A Theoretical Understanding of 2 Base Color Codes and Its Application to Annotation, Error Detection, and Error Correction


 Brett Daniel
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1 Whte Paper SOLD System heoretcal Understandng of 2 Base olor odes and Its pplcaton to nnotaton, Error Detecton, and Error orrecton Methods for nnotatng 2 Base olor Encoded Reads n the SOLD System Henz Breu Introducton he SOLD System enables massvely parallel sequencng of clonally amplfed DN fragments lned to beads. hs unque sequencng methodology s based on sequental lgaton of dyelabeled olgonucleotde probes whereby each probe assays two base postons at a tme. he system uses four fluorescent dyes to encode for the sxteen possble twobase combnatons. hs unque approach employs a scheme that represents a fragment of DN as an ntal base followed by a sequence of overlappng dmers (adacent pars of bases). he system encodes each dmer wth one of four colors usng a degenerate codng scheme that satsfes a number of rules. sngle color n the read can represent any of four dmers, but the overlappng propertes of the dmers and the nature of the color code allow for errorcorrectng propertes. In ths document, we dscuss the theory that explans these errorcorrectng propertes, show how to correct the msapplcatons of these propertes, and descrbe software algorthms to utlze and verfy the 2 base encodng scheme. For example, we can dentfy and annotate solated erroneous color calls, as well as colorreads that correspond to solated blocs of adacent nucleotde varants from a reference, most realstcally one, two, or three, but as many as the applcaton mght requre. onstructng the 2 Base olor ode he SOLD System s 2 base color codng scheme s shown n Fgure 1. code dye FM y3 XR y5 Use the followng steps to encode a DN sequence * : 1. start at the 5' end, Fgure 1: SOLD System s 2 base odng Scheme. he column under code lsts the correspondng dye and the dbases (adacent nucleotdes) encoded by color. For example, s labeled wth y3 and coded as replace the dbase at ths poston wth ts correspondng code 3 from the table, 3. advance by one base, whch exposes the dbase, and 4. contnue, as shown below. Base Sequence: olor Strng: hs process encodes a mer of bases as a (1)mer of colors. lthough ths color strng codes for four dfferent mers, nowledge of the type and poston of any of ts bases helps to encode the sequence. For SOLD sequencng applcatons, prepend the leadng base to result n a mer (from the example above) from whch the base sequence can be reconstructed. * he example depcted here uses an as the frst base. In practce, the current chemstry on the SOLD System uses a as the frst base.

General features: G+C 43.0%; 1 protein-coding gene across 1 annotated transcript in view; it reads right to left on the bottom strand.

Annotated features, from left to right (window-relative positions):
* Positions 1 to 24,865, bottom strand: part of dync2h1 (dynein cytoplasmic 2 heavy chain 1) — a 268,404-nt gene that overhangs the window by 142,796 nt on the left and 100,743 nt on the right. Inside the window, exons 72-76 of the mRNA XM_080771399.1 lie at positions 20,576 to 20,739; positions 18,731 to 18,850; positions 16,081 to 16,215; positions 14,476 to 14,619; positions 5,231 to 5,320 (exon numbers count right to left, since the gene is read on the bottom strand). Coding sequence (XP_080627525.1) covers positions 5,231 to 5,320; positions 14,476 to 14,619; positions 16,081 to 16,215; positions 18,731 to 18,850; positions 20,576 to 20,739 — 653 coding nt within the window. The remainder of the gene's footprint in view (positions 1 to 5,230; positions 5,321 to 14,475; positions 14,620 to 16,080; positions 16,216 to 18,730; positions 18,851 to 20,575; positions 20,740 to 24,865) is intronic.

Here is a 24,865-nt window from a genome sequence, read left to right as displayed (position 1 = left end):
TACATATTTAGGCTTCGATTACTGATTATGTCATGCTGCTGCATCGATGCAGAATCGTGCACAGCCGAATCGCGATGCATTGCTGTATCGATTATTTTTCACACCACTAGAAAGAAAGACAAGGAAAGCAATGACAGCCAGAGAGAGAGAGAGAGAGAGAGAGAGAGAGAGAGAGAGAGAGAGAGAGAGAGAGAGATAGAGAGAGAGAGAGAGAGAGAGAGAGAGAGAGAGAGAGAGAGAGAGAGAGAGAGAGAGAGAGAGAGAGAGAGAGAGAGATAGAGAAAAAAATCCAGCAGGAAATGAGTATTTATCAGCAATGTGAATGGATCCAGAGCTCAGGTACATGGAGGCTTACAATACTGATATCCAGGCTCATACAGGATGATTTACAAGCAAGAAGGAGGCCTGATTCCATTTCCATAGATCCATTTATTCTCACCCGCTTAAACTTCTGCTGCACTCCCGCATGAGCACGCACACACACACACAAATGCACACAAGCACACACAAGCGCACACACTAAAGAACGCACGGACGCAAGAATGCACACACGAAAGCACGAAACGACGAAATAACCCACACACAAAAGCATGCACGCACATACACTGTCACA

2 SOLD Substrate Dbase Probes 1 μm bead 5 P1 dapter emplate Sequence n n n z z z 5 n n n z z z 5 n n n z z z 5 EMPLE 2nd Base 1st Base n n n z z z 5 lass Slde leavage Ste 1. Prme and Lgate 5. Repeat steps 14 to Extend Sequence P OH PRIMER ROUND 1 + Lgase Lgaton cycle (n cycles) 1 μm bead Unversal seq prmer (n) P1 dapter emplate Sequence 2. Image Excte Fluorescence 6. Prmer Reset Unversal seq prmer (n1) 1 μm bead 2. Prmer reset 1. Melt off extended sequence 3. ap Unextended Strands Phosphatase PO 4 7. Repeat steps 15 wth new prmer 1 base shft PRIMER ROUND leave off Fluor leavage gent HO Unversal seq prmer (n1) 1 μm bead P 8. Repeat Reset wth, n2, n3, n4 prmers Read Poston Unversal seq prmer (n) Prmer Round Unversal seq prmer (n1) Unversal seq prmer (n2) Unversal seq prmer (n3) Brdge Probe Brdge Probe 5 Unversal seq prmer (n4) Brdge Probe Indcates postons of nterogaton Lgaton ycle Fgure 2. Lgaton based sequencng wth dbase probes usng the SOLD System. hs schematc shows bases nterrogated by the dbase probes at postons 1 and 2.